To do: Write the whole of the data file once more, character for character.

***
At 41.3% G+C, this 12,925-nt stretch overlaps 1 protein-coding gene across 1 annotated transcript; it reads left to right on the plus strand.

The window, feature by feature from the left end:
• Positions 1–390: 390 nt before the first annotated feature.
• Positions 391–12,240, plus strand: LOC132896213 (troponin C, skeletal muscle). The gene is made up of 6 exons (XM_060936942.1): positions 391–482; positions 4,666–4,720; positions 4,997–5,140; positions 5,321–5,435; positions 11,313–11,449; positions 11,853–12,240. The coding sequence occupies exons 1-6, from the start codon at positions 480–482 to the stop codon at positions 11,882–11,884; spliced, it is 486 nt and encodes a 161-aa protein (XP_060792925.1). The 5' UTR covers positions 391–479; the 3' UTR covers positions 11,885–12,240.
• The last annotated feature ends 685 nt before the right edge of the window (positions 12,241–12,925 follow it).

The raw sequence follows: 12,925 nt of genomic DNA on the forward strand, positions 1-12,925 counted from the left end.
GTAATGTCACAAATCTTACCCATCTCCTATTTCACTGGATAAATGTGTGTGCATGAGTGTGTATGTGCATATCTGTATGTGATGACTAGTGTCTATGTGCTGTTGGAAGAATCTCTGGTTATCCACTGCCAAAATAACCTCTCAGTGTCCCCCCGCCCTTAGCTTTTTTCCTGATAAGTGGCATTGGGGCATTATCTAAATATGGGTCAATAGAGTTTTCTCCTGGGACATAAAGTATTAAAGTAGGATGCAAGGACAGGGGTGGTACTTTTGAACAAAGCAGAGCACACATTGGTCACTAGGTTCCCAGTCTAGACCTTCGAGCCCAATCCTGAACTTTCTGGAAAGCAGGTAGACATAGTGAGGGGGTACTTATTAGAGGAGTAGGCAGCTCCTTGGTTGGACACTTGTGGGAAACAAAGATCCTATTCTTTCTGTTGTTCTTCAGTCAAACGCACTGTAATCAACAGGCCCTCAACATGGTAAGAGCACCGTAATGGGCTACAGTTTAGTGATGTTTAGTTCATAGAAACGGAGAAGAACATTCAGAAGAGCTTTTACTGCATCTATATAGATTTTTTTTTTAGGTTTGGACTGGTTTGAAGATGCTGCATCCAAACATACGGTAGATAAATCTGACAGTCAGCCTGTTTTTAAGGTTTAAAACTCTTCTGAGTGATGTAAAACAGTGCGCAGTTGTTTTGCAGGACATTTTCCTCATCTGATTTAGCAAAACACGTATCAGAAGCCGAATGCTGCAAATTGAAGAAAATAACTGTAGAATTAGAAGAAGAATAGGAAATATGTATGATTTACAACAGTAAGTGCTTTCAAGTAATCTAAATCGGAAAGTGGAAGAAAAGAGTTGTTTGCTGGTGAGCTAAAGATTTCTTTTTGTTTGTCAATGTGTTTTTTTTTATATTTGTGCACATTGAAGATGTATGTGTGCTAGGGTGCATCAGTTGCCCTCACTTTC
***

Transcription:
At 41.3% G+C, this 12,925-nt stretch overlaps 1 protein-coding gene across 1 annotated transcript; it reads left to right on the plus strand.

The window, feature by feature from the left end:
• Positions 1–390: 390 nt before the first annotated feature.
• Positions 391–12,240, plus strand: LOC132896213 (troponin C, skeletal muscle). The gene is made up of 6 exons (XM_060936942.1): positions 391–482; positions 4,666–4,720; positions 4,997–5,140; positions 5,321–5,435; positions 11,313–11,449; positions 11,853–12,240. The coding sequence occupies exons 1-6, from the start codon at positions 480–482 to the stop codon at positions 11,882–11,884; spliced, it is 486 nt and encodes a 161-aa protein (XP_060792925.1). The 5' UTR covers positions 391–479; the 3' UTR covers positions 11,885–12,240.
• The last annotated feature ends 685 nt before the right edge of the window (positions 12,241–12,925 follow it).

The raw sequence follows: 12,925 nt of genomic DNA on the forward strand, positions 1-12,925 counted from the left end.
GTAATGTCACAAATCTTACCCATCTCCTATTTCACTGGATAAATGTGTGTGCATGAGTGTGTATGTGCATATCTGTATGTGATGACTAGTGTCTATGTGCTGTTGGAAGAATCTCTGGTTATCCACTGCCAAAATAACCTCTCAGTGTCCCCCCGCCCTTAGCTTTTTTCCTGATAAGTGGCATTGGGGCATTATCTAAATATGGGTCAATAGAGTTTTCTCCTGGGACATAAAGTATTAAAGTAGGATGCAAGGACAGGGGTGGTACTTTTGAACAAAGCAGAGCACACATTGGTCACTAGGTTCCCAGTCTAGACCTTCGAGCCCAATCCTGAACTTTCTGGAAAGCAGGTAGACATAGTGAGGGGGTACTTATTAGAGGAGTAGGCAGCTCCTTGGTTGGACACTTGTGGGAAACAAAGATCCTATTCTTTCTGTTGTTCTTCAGTCAAACGCACTGTAATCAACAGGCCCTCAACATGGTAAGAGCACCGTAATGGGCTACAGTTTAGTGATGTTTAGTTCATAGAAACGGAGAAGAACATTCAGAAGAGCTTTTACTGCATCTATATAGATTTTTTTTTTAGGTTTGGACTGGTTTGAAGATGCTGCATCCAAACATACGGTAGATAAATCTGACAGTCAGCCTGTTTTTAAGGTTTAAAACTCTTCTGAGTGATGTAAAACAGTGCGCAGTTGTTTTGCAGGACATTTTCCTCATCTGATTTAGCAAAACACGTATCAGAAGCCGAATGCTGCAAATTGAAGAAAATAACTGTAGAATTAGAAGAAGAATAGGAAATATGTATGATTTACAACAGTAAGTGCTTTCAAGTAATCTAAATCGGAAAGTGGAAGAAAAGAGTTGTTTGCTGGTGAGCTAAAGATTTCTTTTTGTTTGTCAATGTGTTTTTTTTTATATTTGTGCACATTGAAGATGTATGTGTGCTAGGGTGCATCAGTTGCCCTCACTTTC